An individual has not started living until he can rise above the narrow confines of his individualistic concerns to the broader concerns of all humanity.
Martin Luther King
Un individu n’a pas commencé à vivre tant qu’il ne s’est pas élevé au-dessus des limites étroites de ses préoccupations individualistes vers les préoccupations plus larges de toute l’humanité.
Martin Luther King
Have a nice week.
Hervé[:en]

Papayas in the middle of Banana trees

MONSANTO

Monsanto introduced OGM cotton in Burkina Faso about 10 years ago. Three years ago It was banned, since the fiber of the cotton was rather short and could not be sold easily.
In the meantime, the “white fly” which used to attack that cotton, had to find new targets. One of them has been the sesame. Farmers now have to use insecticide on this crop.
Last year farmers had a lot of loss in their corn field due to “fall armyworms”. I found out this week that this butterfly was first found in Latin America on OGM fields. Monsanto used pesticides there and the insect has developed resistance against some of them. This means that the pesticides to be used in order to protect fields now have to be extremely strong. They are destroying not only the pest but also other insects even bees.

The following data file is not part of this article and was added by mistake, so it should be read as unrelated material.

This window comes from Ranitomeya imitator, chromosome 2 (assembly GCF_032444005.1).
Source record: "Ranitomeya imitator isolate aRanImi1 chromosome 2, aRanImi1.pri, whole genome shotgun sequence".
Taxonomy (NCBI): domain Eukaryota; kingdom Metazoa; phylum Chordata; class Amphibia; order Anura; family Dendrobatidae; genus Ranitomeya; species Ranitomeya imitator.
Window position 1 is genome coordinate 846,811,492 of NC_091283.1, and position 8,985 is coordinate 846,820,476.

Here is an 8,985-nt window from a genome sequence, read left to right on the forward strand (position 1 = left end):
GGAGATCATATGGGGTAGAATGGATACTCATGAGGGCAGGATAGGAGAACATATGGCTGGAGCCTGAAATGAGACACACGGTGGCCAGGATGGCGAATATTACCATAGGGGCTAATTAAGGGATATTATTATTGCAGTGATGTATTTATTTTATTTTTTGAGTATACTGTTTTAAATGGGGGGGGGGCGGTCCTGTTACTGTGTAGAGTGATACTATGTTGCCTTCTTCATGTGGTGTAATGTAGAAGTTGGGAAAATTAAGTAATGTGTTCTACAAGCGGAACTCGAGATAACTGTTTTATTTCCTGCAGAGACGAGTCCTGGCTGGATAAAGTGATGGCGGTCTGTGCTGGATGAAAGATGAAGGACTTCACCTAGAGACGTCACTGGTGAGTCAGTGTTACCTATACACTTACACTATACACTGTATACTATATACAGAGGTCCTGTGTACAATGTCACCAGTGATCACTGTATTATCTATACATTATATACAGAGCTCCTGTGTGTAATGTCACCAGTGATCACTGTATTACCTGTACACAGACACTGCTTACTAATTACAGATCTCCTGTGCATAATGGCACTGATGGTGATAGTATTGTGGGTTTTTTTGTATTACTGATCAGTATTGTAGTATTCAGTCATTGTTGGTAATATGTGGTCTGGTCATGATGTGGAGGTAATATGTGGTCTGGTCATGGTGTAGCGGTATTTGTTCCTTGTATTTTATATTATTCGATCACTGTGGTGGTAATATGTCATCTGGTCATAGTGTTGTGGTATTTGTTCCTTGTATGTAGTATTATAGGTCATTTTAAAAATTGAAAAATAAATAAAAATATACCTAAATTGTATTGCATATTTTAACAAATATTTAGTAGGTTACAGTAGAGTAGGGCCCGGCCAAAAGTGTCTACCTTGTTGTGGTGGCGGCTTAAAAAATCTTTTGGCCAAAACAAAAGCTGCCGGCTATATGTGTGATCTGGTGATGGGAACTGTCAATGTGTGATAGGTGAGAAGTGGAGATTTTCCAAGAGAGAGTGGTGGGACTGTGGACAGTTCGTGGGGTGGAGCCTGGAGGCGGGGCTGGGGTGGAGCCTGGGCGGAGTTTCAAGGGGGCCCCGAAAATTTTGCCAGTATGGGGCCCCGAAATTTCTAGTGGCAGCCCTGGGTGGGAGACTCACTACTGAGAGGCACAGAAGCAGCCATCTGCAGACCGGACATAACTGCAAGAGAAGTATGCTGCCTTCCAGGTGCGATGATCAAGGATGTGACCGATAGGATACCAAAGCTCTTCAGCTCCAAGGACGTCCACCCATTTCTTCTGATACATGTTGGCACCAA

Monsanto is now negotiating with the Burkinabe government to come back with OGM seeds for corn (and cotton) which have a self-protection against this insect.
What are the possibilities: use strong pesticides bad for people and environment, or use OGM seeds which are bad for environment and people. We might think that alternative crops could be cultivated. Unfortunately the fall armyworms, while they prefer corn, will attack anything else if there is no corn.